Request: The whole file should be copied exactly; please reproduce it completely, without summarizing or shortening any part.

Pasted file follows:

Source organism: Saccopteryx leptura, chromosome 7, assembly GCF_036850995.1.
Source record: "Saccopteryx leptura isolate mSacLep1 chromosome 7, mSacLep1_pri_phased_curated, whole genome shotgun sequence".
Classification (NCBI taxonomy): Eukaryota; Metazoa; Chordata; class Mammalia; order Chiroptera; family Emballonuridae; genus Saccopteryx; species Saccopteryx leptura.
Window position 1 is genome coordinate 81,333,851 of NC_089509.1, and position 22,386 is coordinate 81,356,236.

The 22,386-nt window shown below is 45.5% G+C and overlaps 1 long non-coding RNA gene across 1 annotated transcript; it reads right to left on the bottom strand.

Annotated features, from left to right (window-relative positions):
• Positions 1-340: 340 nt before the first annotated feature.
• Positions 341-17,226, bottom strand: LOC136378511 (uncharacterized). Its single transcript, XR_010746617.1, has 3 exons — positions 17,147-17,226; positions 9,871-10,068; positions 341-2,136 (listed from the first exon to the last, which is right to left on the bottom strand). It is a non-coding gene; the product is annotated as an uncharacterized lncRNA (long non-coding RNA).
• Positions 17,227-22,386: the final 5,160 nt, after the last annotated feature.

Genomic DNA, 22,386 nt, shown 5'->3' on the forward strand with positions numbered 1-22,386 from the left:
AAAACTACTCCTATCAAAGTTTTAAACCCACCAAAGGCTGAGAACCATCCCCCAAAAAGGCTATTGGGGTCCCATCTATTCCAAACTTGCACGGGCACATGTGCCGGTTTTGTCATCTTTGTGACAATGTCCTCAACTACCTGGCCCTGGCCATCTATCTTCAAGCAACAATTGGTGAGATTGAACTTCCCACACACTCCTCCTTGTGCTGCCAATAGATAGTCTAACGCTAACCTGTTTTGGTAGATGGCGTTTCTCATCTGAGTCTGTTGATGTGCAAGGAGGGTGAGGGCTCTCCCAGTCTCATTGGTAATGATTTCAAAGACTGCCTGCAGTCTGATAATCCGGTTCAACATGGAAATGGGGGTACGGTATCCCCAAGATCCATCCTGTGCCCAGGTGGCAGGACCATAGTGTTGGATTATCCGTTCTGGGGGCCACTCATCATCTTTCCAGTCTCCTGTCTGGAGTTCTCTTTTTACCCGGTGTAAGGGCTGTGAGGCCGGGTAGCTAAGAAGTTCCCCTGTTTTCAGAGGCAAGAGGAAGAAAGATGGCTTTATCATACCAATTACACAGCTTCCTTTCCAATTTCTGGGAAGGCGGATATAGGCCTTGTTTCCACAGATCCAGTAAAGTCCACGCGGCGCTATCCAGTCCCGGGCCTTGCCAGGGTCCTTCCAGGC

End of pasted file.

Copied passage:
Source organism: Saccopteryx leptura, chromosome 7, assembly GCF_036850995.1.
Source record: "Saccopteryx leptura isolate mSacLep1 chromosome 7, mSacLep1_pri_phased_curated, whole genome shotgun sequence".
Classification (NCBI taxonomy): Eukaryota; Metazoa; Chordata; class Mammalia; order Chiroptera; family Emballonuridae; genus Saccopteryx; species Saccopteryx leptura.
Window position 1 is genome coordinate 81,333,851 of NC_089509.1, and position 22,386 is coordinate 81,356,236.

The 22,386-nt window shown below is 45.5% G+C and overlaps 1 long non-coding RNA gene across 1 annotated transcript; it reads right to left on the bottom strand.

Annotated features, from left to right (window-relative positions):
• Positions 1-340: 340 nt before the first annotated feature.
• Positions 341-17,226, bottom strand: LOC136378511 (uncharacterized). Its single transcript, XR_010746617.1, has 3 exons — positions 17,147-17,226; positions 9,871-10,068; positions 341-2,136 (listed from the first exon to the last, which is right to left on the bottom strand). It is a non-coding gene; the product is annotated as an uncharacterized lncRNA (long non-coding RNA).
• Positions 17,227-22,386: the final 5,160 nt, after the last annotated feature.

Genomic DNA, 22,386 nt, shown 5'->3' on the forward strand with positions numbered 1-22,386 from the left:
AAAACTACTCCTATCAAAGTTTTAAACCCACCAAAGGCTGAGAACCATCCCCCAAAAAGGCTATTGGGGTCCCATCTATTCCAAACTTGCACGGGCACATGTGCCGGTTTTGTCATCTTTGTGACAATGTCCTCAACTACCTGGCCCTGGCCATCTATCTTCAAGCAACAATTGGTGAGATTGAACTTCCCACACACTCCTCCTTGTGCTGCCAATAGATAGTCTAACGCTAACCTGTTTTGGTAGATGGCGTTTCTCATCTGAGTCTGTTGATGTGCAAGGAGGGTGAGGGCTCTCCCAGTCTCATTGGTAATGATTTCAAAGACTGCCTGCAGTCTGATAATCCGGTTCAACATGGAAATGGGGGTACGGTATCCCCAAGATCCATCCTGTGCCCAGGTGGCAGGACCATAGTGTTGGATTATCCGTTCTGGGGGCCACTCATCATCTTTCCAGTCTCCTGTCTGGAGTTCTCTTTTTACCCGGTGTAAGGGCTGTGAGGCCGGGTAGCTAAGAAGTTCCCCTGTTTTCAGAGGCAAGAGGAAGAAAGATGGCTTTATCATACCAATTACACAGCTTCCTTTCCAATTTCTGGGAAGGCGGATATAGGCCTTGTTTCCACAGATCCAGTAAAGTCCACGCGGCGCTATCCAGTCCCGGGCCTTGCCAGGGTCCTTCCAGGC